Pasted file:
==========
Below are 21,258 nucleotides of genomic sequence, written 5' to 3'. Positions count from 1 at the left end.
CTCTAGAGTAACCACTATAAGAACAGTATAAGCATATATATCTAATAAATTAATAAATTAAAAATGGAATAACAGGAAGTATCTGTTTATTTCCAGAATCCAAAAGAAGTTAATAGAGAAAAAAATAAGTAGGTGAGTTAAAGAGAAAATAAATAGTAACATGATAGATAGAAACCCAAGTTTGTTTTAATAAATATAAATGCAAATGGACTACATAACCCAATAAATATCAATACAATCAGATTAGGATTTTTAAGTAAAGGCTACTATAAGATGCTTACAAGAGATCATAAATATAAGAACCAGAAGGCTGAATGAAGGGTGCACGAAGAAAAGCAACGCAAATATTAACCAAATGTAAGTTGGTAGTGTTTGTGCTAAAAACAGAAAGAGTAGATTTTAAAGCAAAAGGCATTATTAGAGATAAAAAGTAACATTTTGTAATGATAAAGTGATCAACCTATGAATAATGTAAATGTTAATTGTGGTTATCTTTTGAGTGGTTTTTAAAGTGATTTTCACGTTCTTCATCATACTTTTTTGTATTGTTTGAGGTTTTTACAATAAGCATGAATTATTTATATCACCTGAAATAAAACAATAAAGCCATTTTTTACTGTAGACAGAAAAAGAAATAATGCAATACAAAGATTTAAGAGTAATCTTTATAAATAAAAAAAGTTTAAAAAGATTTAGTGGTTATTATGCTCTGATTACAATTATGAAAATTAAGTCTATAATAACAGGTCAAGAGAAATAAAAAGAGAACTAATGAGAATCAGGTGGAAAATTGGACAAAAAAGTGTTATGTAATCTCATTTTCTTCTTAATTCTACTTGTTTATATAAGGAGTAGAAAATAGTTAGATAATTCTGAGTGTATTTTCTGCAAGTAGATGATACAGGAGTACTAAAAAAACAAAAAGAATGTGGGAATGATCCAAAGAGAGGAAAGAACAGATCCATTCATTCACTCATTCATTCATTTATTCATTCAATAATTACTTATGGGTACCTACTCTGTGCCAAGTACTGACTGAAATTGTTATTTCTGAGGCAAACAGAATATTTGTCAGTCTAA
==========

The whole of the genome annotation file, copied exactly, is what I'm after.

Below are 21,258 nucleotides of genomic sequence, written 5' to 3'. Positions count from 1 at the left end.
CTCTAGAGTAACCACTATAAGAACAGTATAAGCATATATATCTAATAAATTAATAAATTAAAAATGGAATAACAGGAAGTATCTGTTTATTTCCAGAATCCAAAAGAAGTTAATAGAGAAAAAAATAAGTAGGTGAGTTAAAGAGAAAATAAATAGTAACATGATAGATAGAAACCCAAGTTTGTTTTAATAAATATAAATGCAAATGGACTACATAACCCAATAAATATCAATACAATCAGATTAGGATTTTTAAGTAAAGGCTACTATAAGATGCTTACAAGAGATCATAAATATAAGAACCAGAAGGCTGAATGAAGGGTGCACGAAGAAAAGCAACGCAAATATTAACCAAATGTAAGTTGGTAGTGTTTGTGCTAAAAACAGAAAGAGTAGATTTTAAAGCAAAAGGCATTATTAGAGATAAAAAGTAACATTTTGTAATGATAAAGTGATCAACCTATGAATAATGTAAATGTTAATTGTGGTTATCTTTTGAGTGGTTTTTAAAGTGATTTTCACGTTCTTCATCATACTTTTTTGTATTGTTTGAGGTTTTTACAATAAGCATGAATTATTTATATCACCTGAAATAAAACAATAAAGCCATTTTTTACTGTAGACAGAAAAAGAAATAATGCAATACAAAGATTTAAGAGTAATCTTTATAAATAAAAAAAGTTTAAAAAGATTTAGTGGTTATTATGCTCTGATTACAATTATGAAAATTAAGTCTATAATAACAGGTCAAGAGAAATAAAAAGAGAACTAATGAGAATCAGGTGGAAAATTGGACAAAAAAGTGTTATGTAATCTCATTTTCTTCTTAATTCTACTTGTTTATATAAGGAGTAGAAAATAGTTAGATAATTCTGAGTGTATTTTCTGCAAGTAGATGATACAGGAGTACTAAAAAAACAAAAAGAATGTGGGAATGATCCAAAGAGAGGAAAGAACAGATCCATTCATTCACTCATTCATTCATTTATTCATTCAATAATTACTTATGGGTACCTACTCTGTGCCAAGTACTGACTGAAATTGTTATTTCTGAGGCAAACAGAATATTTGTCAGTCTAA